Metabolic data from RAUSA athletes provide a detailed examination of energy expenditure over the course of an extreme endurance event. RAUSA athletes ran approximately one marathon (42.2 km) per day, 6 days per week, for 14 to 20 weeks from the Pacific (Huntington Beach, CA) to the Atlantic coast (Washington, DC), making it the longest event to date with associated metabolic measures. Using the doubly labeled water (DLW) method, we measured TEE in six RAUSA athletes (table S2) immediately before the start of the race (Pre-Race), during the first week of the race (Week 1), and during the final week of the race. Resting metabolic rate (RMR) was measured in three of the racers at Week 1 and Week 20 via respirometry. Week 1 TEE measured during the first five consecutive days of marathon running (6202 ± 881 kcal/day) was elevated from Pre-Race, differing by only 2% from the increase predicted from running workload (table S2, Fig. 2, and fig. S1). For the three subjects with RMR measurements, mean metabolic scope (i.e., TEE/RMR) increased from 1.76 (range, 1.59 to 1.92) Pre-Race to 3.76 (range, 3.08 to 4.13) during Week 1. At Week 20, their TEE decreased by 1224 kcal/day (range, 791 to 1606 kcal/day) for these three subjects, ~20% down from Week 1 values (P = 0.02, paired t test) to 4906 ± 864 kcal/day. RMR for these three subjects was essentially unchanged (P = 0.18, paired t test), trending ~6% greater (table S1 and Fig. 2), resulting in a decreased metabolic scope (mean, 2.81; range, 2.74 to 2.89). Metabolic scope averaged across the entire 140-day transcontinental run was 3.11 (range, 2.86 to 3.28; fig. S2). The two other subjects who finished the transcontinental run on an accelerated schedule (100 days) had slightly higher estimated average metabolic scopes (3.32 and 3.56), consistent with the shorter duration of their run (table S2 and fig. S2). Water throughput for the five race finishers was high in both Week 1 (8.1 ± 2.2 liters/day) and the final week (7.7 ± 1.6 liters/day; P = 0.32, paired one-tailed t test), underscoring the importance of water balance and fluid availability in maintaining performance (15).

Fig. 2 Observed and predicted energy expenditures for RAUSA athletes.

(A) Observed versus predicted TEE and its components. TEF, thermal effect of food; RUN, running expenditure. Observed columns depict means (±SD) for all subjects. (B) Differences from predicted TEE for subjects at Week 1 and the final week (see Materials and Methods and Eqs. 4 and 5).

The reduction in TEE among RAUSA subjects can be partly attributed to marginally reduced body mass and daily mileage (table S3). Still, even after accounting for these changes, Week 20 TEE was 596 kcal/day lower (range, 400 to 923 kcal/day) than expected (see Materials and Methods, table S2, and Fig. 2). The mechanisms underlying this metabolic compensation are unclear but likely include reduction in nonexercise activity and reduction of physiological activity in other organ systems (17, 18). Changes in running cost could also contribute, but evidence for training-induced improvement in running efficiency is mixed and the effect, when present, is generally modest, ~3% savings in energy per kilometer (19). Whatever the mechanisms, the reduction in TEE and metabolic scope may have been crucial in enabling them to complete the run; the relationship between SusMS and duration (Fig. 1) suggests that these runners’ Week 1 metabolic scope would have only been sustainable for ~70 days. The magnitude of metabolic response in RAUSA athletes (~600 kcal/day, ~20% TEE) is similar to the degree of adaptation reconstructed for the most physically active subjects in a recent cross-sectional study (17) and may reflect humans’ maximal capacity for metabolic compensation.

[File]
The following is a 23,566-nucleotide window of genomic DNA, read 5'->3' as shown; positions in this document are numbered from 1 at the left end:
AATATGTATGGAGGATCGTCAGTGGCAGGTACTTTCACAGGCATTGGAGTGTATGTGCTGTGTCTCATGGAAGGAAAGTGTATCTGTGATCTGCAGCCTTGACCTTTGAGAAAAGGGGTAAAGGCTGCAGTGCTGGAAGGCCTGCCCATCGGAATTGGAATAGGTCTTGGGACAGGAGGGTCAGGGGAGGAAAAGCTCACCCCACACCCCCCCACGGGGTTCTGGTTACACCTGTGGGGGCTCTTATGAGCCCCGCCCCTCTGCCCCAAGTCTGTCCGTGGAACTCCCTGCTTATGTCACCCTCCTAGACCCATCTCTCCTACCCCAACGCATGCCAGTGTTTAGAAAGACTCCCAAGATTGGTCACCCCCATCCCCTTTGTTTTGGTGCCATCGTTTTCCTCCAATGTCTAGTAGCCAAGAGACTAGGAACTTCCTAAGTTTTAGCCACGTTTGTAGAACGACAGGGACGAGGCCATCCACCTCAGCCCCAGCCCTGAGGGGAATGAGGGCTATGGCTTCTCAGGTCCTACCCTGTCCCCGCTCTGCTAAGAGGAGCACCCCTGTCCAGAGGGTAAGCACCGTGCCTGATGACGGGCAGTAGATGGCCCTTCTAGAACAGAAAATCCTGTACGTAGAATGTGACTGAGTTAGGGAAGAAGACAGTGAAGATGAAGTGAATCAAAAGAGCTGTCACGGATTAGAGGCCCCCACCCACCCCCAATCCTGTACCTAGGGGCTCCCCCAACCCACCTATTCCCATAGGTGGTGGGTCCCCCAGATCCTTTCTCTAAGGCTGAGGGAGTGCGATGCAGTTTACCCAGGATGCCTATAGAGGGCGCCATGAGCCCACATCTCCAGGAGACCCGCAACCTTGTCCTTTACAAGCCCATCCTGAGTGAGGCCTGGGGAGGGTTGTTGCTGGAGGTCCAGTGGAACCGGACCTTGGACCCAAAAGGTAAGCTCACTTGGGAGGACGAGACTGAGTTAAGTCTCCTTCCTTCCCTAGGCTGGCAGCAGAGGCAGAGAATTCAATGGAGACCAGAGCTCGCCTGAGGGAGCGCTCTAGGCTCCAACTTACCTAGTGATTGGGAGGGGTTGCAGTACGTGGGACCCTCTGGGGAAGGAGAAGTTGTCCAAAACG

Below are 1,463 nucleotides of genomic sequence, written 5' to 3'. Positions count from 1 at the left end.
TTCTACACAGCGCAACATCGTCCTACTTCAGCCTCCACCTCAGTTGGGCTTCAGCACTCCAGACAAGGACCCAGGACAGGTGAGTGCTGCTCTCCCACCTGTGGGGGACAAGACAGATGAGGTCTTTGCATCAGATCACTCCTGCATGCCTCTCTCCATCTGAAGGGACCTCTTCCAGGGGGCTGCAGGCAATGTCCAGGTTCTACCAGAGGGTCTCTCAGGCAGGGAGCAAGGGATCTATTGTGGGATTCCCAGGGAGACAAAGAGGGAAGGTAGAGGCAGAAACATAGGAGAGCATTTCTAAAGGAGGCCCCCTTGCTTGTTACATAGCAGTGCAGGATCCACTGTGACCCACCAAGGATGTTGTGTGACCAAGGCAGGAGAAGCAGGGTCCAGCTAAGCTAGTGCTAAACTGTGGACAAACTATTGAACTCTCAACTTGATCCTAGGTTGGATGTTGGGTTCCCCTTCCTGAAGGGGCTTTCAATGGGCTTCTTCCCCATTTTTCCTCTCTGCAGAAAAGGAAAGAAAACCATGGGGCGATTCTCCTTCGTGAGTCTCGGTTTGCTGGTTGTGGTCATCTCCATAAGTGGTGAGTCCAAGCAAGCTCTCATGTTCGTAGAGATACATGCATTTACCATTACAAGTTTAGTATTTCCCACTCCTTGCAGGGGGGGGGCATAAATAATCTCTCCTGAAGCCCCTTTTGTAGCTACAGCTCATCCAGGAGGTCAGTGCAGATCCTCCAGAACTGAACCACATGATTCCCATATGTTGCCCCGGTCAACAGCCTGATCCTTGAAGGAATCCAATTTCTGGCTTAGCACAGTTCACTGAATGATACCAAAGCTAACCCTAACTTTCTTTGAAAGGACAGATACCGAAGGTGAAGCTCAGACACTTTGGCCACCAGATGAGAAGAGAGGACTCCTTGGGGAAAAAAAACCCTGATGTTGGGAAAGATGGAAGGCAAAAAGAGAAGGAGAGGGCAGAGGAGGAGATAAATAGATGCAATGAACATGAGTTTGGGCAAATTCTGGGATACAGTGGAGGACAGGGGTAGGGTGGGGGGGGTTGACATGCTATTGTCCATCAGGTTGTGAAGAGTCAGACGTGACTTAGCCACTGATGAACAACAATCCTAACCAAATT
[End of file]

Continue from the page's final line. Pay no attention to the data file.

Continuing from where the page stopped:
The nature of the events that fit the apparent ceiling in SusMS and event duration (Fig. 1) provides additional insight into the mechanisms that limit long-term sustained expenditure. A broad range of activities, involving different muscle groups and organ systems (e.g., running, swimming, cycling, trekking, and pregnancy), all fit the SusMS versus duration curve. Active muscle volume and maximal capacity to uptake oxygen and nutrients and expend energy vary substantially among sports (20), and the reproductive organs likely have their own different maximal capacities. The diversity of events adhering to a common metabolic ceiling (Fig. 1) makes it unlikely that limits to energy expenditure in the peripheral tissues constrain prolonged expenditure in humans. Similarly, maximal metabolic scopes measured under cold conditions (i.e., arctic trekking) were no different with respect to duration than those under warm conditions (Fig. 1 and table S1), challenging thermoregulatory explanations for SusMS.

Limits to energy expenditure could emerge from limits to oxygen and nutrient distribution. The heart, lungs, and vascular system have the capacity to bring in oxygen and distribute oxygen and nutrients at more than 10× BMR for several hours (Fig. 1). Nonetheless, humans and other animals may be sensitive to the energy required for distribution. West and colleagues (21) have argued that, across species, BMR reflects selection to minimize energy expenditure on oxygen and nutrient distribution via the vasculature. It is unclear whether these systems fatigue with prolonged expenditures above the minimal distribution energy, but additional research is warranted. Similarly, the potential for long-term fatigue in the kidneys and other organs involved in waste excretion deserves future investigation.